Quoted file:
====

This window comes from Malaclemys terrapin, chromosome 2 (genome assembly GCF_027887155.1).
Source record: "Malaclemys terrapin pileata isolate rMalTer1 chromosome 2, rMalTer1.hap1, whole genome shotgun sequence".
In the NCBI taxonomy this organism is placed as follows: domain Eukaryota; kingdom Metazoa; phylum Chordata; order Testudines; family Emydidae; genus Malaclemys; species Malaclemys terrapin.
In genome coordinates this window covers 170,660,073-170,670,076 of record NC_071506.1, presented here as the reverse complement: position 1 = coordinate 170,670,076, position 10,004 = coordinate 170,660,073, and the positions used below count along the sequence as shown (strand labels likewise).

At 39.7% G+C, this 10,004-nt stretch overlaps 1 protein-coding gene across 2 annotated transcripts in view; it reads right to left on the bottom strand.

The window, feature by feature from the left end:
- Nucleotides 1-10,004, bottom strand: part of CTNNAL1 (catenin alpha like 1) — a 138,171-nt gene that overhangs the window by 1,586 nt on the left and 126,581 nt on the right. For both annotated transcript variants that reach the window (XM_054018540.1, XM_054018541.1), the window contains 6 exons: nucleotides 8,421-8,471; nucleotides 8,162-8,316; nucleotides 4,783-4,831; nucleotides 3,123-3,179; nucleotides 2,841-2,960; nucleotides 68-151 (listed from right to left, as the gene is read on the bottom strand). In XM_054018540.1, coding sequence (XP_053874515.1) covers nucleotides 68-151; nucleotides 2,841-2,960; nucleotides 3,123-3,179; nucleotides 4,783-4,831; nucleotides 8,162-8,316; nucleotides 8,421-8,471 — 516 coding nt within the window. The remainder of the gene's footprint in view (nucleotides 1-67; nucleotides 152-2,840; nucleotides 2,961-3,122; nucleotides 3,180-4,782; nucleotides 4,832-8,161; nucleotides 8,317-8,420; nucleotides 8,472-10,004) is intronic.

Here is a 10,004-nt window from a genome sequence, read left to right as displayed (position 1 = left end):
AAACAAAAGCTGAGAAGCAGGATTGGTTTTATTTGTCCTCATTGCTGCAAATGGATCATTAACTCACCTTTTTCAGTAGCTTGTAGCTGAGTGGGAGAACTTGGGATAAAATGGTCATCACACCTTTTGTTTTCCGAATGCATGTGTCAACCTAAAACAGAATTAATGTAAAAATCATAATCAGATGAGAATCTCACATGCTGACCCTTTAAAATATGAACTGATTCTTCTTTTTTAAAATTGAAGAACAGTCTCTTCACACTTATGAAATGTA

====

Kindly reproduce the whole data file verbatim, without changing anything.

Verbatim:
This window comes from Malaclemys terrapin, chromosome 2 (genome assembly GCF_027887155.1).
Source record: "Malaclemys terrapin pileata isolate rMalTer1 chromosome 2, rMalTer1.hap1, whole genome shotgun sequence".
In the NCBI taxonomy this organism is placed as follows: domain Eukaryota; kingdom Metazoa; phylum Chordata; order Testudines; family Emydidae; genus Malaclemys; species Malaclemys terrapin.
In genome coordinates this window covers 170,660,073-170,670,076 of record NC_071506.1, presented here as the reverse complement: position 1 = coordinate 170,670,076, position 10,004 = coordinate 170,660,073, and the positions used below count along the sequence as shown (strand labels likewise).

At 39.7% G+C, this 10,004-nt stretch overlaps 1 protein-coding gene across 2 annotated transcripts in view; it reads right to left on the bottom strand.

The window, feature by feature from the left end:
- Nucleotides 1-10,004, bottom strand: part of CTNNAL1 (catenin alpha like 1) — a 138,171-nt gene that overhangs the window by 1,586 nt on the left and 126,581 nt on the right. For both annotated transcript variants that reach the window (XM_054018540.1, XM_054018541.1), the window contains 6 exons: nucleotides 8,421-8,471; nucleotides 8,162-8,316; nucleotides 4,783-4,831; nucleotides 3,123-3,179; nucleotides 2,841-2,960; nucleotides 68-151 (listed from right to left, as the gene is read on the bottom strand). In XM_054018540.1, coding sequence (XP_053874515.1) covers nucleotides 68-151; nucleotides 2,841-2,960; nucleotides 3,123-3,179; nucleotides 4,783-4,831; nucleotides 8,162-8,316; nucleotides 8,421-8,471 — 516 coding nt within the window. The remainder of the gene's footprint in view (nucleotides 1-67; nucleotides 152-2,840; nucleotides 2,961-3,122; nucleotides 3,180-4,782; nucleotides 4,832-8,161; nucleotides 8,317-8,420; nucleotides 8,472-10,004) is intronic.

Here is a 10,004-nt window from a genome sequence, read left to right as displayed (position 1 = left end):
AAACAAAAGCTGAGAAGCAGGATTGGTTTTATTTGTCCTCATTGCTGCAAATGGATCATTAACTCACCTTTTTCAGTAGCTTGTAGCTGAGTGGGAGAACTTGGGATAAAATGGTCATCACACCTTTTGTTTTCCGAATGCATGTGTCAACCTAAAACAGAATTAATGTAAAAATCATAATCAGATGAGAATCTCACATGCTGACCCTTTAAAATATGAACTGATTCTTCTTTTTTAAAATTGAAGAACAGTCTCTTCACACTTATGAAATGTA